It’s a common misconception that newer is always better when it comes to housing and real estate in general. While the amenities associated with new builds certainly have clear appeal, the tradeoff can be cost, space, and sometimes even quality.

In Canada, rental construction was aided by federal incentives in the 1950s, ’60s, and ’70s. And then in the ’80s, those incentives stalled and so did rental construction. Today, that decades-old supply accounts for a significant portion of the country’s rental stock, and there’s little debate of its unique and enduring value, particularly from an investment standpoint.

This post investigates the reasons why older buildings tend to yield a higher ROI than their newly built counterparts and explores some retrofitting projects around the Golden Horseshoe area geared at preserving and extending the life of aging supply.


Better cost value compared to new builds

In Ontario, construction costs are on the rise, due to soaring lumber and wood panel prices, increasing tariffs on crucial components such as steel, aluminium, rebar, and concrete, and a severe shortage of skilled labourers. These factors are leading to higher charges by contractors and construction companies, adding thousands of dollars to new home building costs. In Toronto alone, the price of construction for new residential buildings has increased by 8.3 percent year-over-year, according to Statistic Canada.

On the other hand, the average selling price for older purpose-built apartments is between $250 and $350 per square foot—that’s compared to $400 to $750 per square foot for newly-built rentals and newer condominium developments. Once acquired, these older properties can be upgraded to spec at a nominal cost, leading to higher yields for a more approachable initial investment. That all said, the values of aging rentals are quickly appreciating, as is the cost of acquiring them, owing to a rental supply deficit decades in the making.


Strong performers on the rental market

Throughout Canada, there is consistently strong demand for economically-priced rental units, driven by the economically challenging times, the housing supply shortfall, and population growth. In Ontario, strong fundamentals, such as job growth and high rates of immigration, combined with high homeownership prices and lagging rental construction activity, are expected to create a shortage of 200,000 units in Ontario’s rental market over the next ten years.

Speaking specifically to older rental stock, decades-old developments tend to boast prime location in high-potential areas, larger suite sizes, better parking accommodations, and simpler design characteristics (which tend to result in reduced maintenance costs), compared to newer builds. For landlords and property owners, these factors bode especially well, as they ensure stable occupancy, low vacancy, and continual demand.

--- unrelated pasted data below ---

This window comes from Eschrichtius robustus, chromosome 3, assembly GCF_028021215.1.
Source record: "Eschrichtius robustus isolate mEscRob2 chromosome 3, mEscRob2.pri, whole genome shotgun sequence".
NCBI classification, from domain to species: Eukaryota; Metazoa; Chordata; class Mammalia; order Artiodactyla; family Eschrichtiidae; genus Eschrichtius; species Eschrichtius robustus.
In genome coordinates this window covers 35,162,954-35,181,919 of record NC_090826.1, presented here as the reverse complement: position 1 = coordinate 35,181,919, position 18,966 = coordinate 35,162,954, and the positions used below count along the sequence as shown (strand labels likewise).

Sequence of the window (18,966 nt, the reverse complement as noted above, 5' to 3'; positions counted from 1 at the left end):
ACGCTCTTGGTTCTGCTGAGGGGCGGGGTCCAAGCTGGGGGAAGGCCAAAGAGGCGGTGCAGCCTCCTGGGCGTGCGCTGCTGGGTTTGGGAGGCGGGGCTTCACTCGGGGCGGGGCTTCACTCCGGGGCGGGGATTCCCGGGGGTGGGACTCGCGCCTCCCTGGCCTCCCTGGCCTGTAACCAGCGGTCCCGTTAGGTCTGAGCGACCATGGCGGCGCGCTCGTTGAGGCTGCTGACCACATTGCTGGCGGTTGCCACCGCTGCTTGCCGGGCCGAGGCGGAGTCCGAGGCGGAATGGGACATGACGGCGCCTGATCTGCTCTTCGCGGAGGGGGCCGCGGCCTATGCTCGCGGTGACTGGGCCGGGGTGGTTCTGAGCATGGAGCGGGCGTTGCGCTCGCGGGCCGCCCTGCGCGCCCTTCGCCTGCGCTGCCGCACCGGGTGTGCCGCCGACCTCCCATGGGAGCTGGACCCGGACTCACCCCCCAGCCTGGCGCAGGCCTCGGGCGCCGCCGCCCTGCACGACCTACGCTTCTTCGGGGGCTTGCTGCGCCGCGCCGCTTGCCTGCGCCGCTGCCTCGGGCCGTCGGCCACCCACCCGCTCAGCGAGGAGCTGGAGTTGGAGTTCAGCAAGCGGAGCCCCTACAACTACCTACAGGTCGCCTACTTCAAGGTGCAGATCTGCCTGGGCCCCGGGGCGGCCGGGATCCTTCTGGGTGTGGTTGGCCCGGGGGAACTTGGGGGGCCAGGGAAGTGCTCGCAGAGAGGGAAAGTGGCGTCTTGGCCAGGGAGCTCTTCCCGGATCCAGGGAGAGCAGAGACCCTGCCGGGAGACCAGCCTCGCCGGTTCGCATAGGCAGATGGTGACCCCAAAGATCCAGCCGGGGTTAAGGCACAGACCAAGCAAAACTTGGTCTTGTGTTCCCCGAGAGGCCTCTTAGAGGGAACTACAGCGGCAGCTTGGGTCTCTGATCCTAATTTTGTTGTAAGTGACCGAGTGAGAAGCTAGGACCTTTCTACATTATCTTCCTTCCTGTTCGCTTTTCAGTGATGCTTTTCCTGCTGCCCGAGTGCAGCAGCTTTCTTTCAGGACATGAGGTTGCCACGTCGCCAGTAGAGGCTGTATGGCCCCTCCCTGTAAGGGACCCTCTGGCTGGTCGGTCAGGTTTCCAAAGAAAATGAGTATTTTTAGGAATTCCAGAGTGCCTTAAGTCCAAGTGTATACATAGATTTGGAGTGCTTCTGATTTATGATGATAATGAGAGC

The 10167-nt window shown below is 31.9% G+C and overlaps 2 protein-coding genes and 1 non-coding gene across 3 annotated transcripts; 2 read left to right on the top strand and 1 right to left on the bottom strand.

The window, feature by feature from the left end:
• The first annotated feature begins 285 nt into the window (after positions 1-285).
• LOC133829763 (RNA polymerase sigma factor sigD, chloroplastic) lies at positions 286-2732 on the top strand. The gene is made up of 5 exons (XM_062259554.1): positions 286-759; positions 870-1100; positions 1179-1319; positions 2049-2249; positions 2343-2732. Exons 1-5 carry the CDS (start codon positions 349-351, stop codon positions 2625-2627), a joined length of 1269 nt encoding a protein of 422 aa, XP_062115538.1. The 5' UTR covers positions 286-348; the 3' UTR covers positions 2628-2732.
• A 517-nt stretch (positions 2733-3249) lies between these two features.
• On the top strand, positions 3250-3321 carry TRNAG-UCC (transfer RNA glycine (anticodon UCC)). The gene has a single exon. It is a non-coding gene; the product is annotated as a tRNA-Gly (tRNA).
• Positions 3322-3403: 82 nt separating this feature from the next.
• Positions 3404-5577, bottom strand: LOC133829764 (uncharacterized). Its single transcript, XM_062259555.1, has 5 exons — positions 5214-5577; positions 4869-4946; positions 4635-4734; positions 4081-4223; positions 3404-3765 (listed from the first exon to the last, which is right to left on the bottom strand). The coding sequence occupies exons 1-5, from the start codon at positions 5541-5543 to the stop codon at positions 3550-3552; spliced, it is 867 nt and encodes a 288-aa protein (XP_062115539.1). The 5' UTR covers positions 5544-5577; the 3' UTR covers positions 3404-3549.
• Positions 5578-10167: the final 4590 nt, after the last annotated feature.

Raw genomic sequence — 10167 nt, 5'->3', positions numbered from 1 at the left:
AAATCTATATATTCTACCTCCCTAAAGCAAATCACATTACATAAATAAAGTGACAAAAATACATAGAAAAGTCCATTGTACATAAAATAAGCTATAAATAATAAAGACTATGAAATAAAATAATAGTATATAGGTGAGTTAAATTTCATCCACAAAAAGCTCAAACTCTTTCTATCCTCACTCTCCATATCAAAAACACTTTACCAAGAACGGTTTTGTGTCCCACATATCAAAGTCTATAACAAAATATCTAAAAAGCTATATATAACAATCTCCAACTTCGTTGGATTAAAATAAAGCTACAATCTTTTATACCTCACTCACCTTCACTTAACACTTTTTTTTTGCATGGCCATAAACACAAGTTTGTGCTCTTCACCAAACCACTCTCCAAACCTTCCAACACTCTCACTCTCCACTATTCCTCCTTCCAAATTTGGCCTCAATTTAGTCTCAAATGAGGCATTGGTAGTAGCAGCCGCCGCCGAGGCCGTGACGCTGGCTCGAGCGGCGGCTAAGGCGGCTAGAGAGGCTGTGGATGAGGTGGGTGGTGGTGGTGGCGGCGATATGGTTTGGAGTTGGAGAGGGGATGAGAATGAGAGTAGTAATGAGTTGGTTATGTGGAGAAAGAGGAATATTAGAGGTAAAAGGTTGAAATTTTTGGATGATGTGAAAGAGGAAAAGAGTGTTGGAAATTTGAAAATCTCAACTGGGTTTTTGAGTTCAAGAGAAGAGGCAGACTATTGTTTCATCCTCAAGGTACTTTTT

Retrofitting to add value

One of the upshots of cost-effective acquisition is having the fiscal latitude to invest in capital upgrades to the asset sooner rather than later. Strategic capital upgrades can improve upon the value and livability of existing supply, leading to better marketability, the generation of rental growth, and (in some cases) reduced operating expenses. For instance, investments into energy efficiency are not only marketable in the socioeconomic context of today’s world, but can reduce utility costs in the long term, positively impacting the bottom line. In today’s market, improvements to air ventilation systems are another capital upgrade that will increase the marketability and livability of the asset, leading to happier tenants and higher demand for the asset.

The benefits and sensibility of retrofitting existing supply are not lost on federal and provincial policymakers and property owners. Last year, the Canadian government allocated $5.75 million in grants and loans to reduce energy consumption by 40 percent within four multi-residential buildings in Toronto and Hamilton. The Ken Soble Tower Transformation—a rehabilitation project that is expected to reduce greenhouse gas emissions by a staggering 94 percent—is also underway in Hamilton. In Niagara, the Ontario government has announced funding to repair and retrofit social housing apartment buildings in the region, in an effort to make the units more comfortable, healthy, and energy-efficient. And in Greater Sudbury, projects to improve housing stock built more than 40 years ago are underway, including the revitalization of units at 159 Louis Street.


Location is key for faster return on investment 

Where investments into retrofitting are going (particularly at the hands of the government), is a pretty clear indication as to where older assets hold the most potential for value. Hamilton has been in the crux of gentrification for some time, and as the cost of living in Toronto continues to rise, more affordable regions surrounding the city, such as Niagara and Sudbury, are quickly up-and-coming. As such, demand for rental units in these areas will increase on par with gentrification.

In today’s market, vintage builds are more valuable than ever, especially given the context of the country-wide housing supply shortage. Retrofitting these older buildings is a tried-and-true way to extend their useful life, add value for residents and communities, improve the asset’s position in the marketplace, and ultimately preserve their unique value. Moreover, older rental buildings that are managed and maintained in a strategic manner represent a method of both protecting capital and gaining yield, while securing a faster and more significant ROI for investors.